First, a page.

I have long maintained that new media do not kill old media, but rather than old media adapt. Movies didn’t kill plays, television didn’t kill movies, and the Web hasn’t killed television (for example), but each has adapted to the changes wrought by the newest medium.
The rise of digital content has led many to consign print to history’s dustbin. The steady growth of e-book adoption, the news media’s shift to the Web, and a number of other signs seems to suggest that we’re on an inexorable march to the day when print is a quaint relic.
But there are also signs that print is undergoing the same kind of adaptation that has kept other media relevant.
For instance, Moo, the printer that altered expectations of the standard size of business cards with its shorter Moo Cards, is preparing to offer
printed business cards with Near-Field Communication (NFC) chips embedded. As Kevin Tofel explained in a GigaOm
article: “Just tap the card to any phone that has an NFC radio. The card will pass data to the phone and even tell the phone what to do with it.” It can open your LinkedIn (or any other profile), play a video, display driving directions, or take any other action available online.
Then there’s the QR code, which has found its way into hundreds of print publications. If you’re reading an article, the QR code is a handy link to additional resources. While a shortened URL would also suffice, you’d need to either be sitting at your computer to enter it or go through the tedious process of opening the browser on your phone and then tapping out the URL. With the QR code, just open the scanner, scan the code, and the content appears.
There are plenty of examples of smart applications of QR codes in print, such as Lee LeFever’s use of them in his new book, “The Art of Explanation
,” in which the codes link to explainer videos that illustrate a point Lee is making on the printed page.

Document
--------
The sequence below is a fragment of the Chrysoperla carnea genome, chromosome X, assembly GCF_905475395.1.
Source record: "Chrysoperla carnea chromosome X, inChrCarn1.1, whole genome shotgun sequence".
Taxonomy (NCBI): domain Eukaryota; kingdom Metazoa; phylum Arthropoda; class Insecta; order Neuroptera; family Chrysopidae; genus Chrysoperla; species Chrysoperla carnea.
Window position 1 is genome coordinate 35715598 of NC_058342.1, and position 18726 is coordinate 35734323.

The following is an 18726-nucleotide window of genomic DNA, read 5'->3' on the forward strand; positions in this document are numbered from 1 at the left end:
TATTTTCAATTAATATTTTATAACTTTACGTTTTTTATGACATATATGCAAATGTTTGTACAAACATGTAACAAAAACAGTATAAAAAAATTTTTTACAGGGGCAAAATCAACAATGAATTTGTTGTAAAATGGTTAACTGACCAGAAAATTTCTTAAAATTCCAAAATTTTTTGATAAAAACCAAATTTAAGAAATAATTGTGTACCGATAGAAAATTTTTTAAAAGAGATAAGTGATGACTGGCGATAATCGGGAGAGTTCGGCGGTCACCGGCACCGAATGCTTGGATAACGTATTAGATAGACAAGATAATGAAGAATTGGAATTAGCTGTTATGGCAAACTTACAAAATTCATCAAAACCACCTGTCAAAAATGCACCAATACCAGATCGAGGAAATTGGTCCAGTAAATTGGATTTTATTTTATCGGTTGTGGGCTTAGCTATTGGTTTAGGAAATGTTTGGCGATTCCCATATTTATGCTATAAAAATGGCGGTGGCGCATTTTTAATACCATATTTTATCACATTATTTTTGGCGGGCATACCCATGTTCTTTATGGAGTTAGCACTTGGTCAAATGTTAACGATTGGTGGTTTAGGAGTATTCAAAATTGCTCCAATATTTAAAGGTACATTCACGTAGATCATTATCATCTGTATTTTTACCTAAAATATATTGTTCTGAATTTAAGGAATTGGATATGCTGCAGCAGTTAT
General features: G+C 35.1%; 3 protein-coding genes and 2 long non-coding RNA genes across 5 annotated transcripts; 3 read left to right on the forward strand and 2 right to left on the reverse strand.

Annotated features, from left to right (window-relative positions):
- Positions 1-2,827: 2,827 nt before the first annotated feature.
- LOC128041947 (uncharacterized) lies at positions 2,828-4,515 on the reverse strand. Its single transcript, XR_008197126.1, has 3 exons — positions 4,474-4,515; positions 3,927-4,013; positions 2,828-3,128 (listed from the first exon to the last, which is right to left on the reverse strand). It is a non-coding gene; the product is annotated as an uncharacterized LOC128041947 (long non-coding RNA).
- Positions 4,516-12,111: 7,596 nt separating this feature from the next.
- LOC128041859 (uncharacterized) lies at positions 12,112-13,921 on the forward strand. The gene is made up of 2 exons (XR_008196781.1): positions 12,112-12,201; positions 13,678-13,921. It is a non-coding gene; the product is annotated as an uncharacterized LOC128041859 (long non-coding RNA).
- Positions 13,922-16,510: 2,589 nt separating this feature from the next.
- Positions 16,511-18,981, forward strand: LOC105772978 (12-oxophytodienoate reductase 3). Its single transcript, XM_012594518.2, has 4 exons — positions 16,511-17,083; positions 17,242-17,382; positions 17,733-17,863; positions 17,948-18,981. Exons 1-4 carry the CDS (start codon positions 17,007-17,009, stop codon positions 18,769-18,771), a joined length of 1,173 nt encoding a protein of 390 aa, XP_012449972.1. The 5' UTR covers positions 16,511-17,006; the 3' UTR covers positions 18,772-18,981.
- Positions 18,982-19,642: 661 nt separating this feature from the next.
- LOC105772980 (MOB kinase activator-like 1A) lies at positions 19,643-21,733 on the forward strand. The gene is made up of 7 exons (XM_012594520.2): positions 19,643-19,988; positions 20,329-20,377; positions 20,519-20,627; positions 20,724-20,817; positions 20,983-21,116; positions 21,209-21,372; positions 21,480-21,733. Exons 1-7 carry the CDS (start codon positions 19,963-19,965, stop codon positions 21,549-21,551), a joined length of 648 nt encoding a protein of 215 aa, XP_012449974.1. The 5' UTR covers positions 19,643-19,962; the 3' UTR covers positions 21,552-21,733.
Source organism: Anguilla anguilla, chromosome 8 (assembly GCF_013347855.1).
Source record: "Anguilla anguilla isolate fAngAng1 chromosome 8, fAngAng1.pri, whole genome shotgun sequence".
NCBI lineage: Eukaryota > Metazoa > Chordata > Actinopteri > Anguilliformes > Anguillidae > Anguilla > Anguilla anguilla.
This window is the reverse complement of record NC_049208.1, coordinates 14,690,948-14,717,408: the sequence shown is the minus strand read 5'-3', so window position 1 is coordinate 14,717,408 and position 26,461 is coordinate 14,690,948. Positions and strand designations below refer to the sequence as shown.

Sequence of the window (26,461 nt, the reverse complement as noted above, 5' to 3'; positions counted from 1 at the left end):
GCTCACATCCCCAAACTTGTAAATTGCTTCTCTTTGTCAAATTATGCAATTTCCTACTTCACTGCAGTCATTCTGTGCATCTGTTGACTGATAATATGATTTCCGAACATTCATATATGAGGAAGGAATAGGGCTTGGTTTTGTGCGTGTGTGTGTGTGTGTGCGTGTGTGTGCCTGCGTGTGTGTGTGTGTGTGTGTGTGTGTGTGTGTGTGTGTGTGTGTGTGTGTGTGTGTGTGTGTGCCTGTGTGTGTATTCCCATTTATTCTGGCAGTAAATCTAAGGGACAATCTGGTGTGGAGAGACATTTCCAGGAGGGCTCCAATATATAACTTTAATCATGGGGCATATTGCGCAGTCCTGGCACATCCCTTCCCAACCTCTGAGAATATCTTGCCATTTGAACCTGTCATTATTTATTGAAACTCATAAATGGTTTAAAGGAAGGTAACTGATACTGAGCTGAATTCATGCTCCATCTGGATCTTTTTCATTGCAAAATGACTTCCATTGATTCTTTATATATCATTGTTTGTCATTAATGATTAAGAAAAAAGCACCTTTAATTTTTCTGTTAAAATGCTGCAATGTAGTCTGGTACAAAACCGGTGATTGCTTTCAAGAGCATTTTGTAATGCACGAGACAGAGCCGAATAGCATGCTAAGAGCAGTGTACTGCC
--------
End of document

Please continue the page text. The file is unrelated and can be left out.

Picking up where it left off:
Now magazines are also starting to incorporate augmented reality (AR) as part of the effort to enhance print with a digital experience. USC’s Dornsife College of Letters, Arts and Sciences produces a print magazine, USC Dornsife
, which introduced AR in its Fall/Winter 2013 issue (distributed in mid-November). Pages with supplemental online content feature a “Scan for Extras” icon. Using the freely available iOS or Android app, readers simply hold their phones to the page. In short order, the smartphone responds with the related content.
In the example below, I used the virtual version of the magazine available on the publication’s website:
Dornsife has partnered with Metaio
, the German AR company behind the Junaio
AR browser. Using the Metaio Creator
, the magazine’s editors upload a digital version of the print page and assign a Web action to it. When scanned, the server recognizes the page and performs the action.
I experimented with the service for one of my clients, which has a large population of manufacturing employees. The idea was simple: We’d post a page on factory bulletin boards featuring a picture of the plant manager and a title, something like, “The Plant 22 Report.” Employees would scan the image and watch a two-minute video update featuring their plant’s manager, with a new video produced weekly.
However, we abandoned the idea only when we found that there was a limited number of smartphone models with which the software works. (We’re keeping the idea in our back pockets, though, since the technology is likely to expand to more phones while over time employees will likely acquire more current models.)
Print has plenty of characteristics that remain desirable even as the utility of digital content improves. For example, I always carry a magazine with me on flights. When passengers are told to turn off anything with an on-off switch, I see many reach for the SkyMall
magazine in their seat-back pockets just for something to read during taxi and takeoff.
Of course, we could talk about several other benefits of print, from the increased loyalty of print readers to the longevity of print versus the ephemeral nature of Web pages.
The point is that print is adapting to the digital world by finding ways to be relevant and incorporating digital functionality. There may be less of it in the long run—for instance, some newspapers are looking to publish less than daily, while Newsweek
has gone online-only—but as long as the producers of print media continue to explore new interactive tools for their products, and new ways to be relevant in the digital world, print will continue to have a role to play.
Are you integrating digital capabilities into your print efforts. Let me know in the comments section.
Shel Holtz is principal of Holtz Communication + Technology. A version of this story first appeared on his blog a shel of my former self.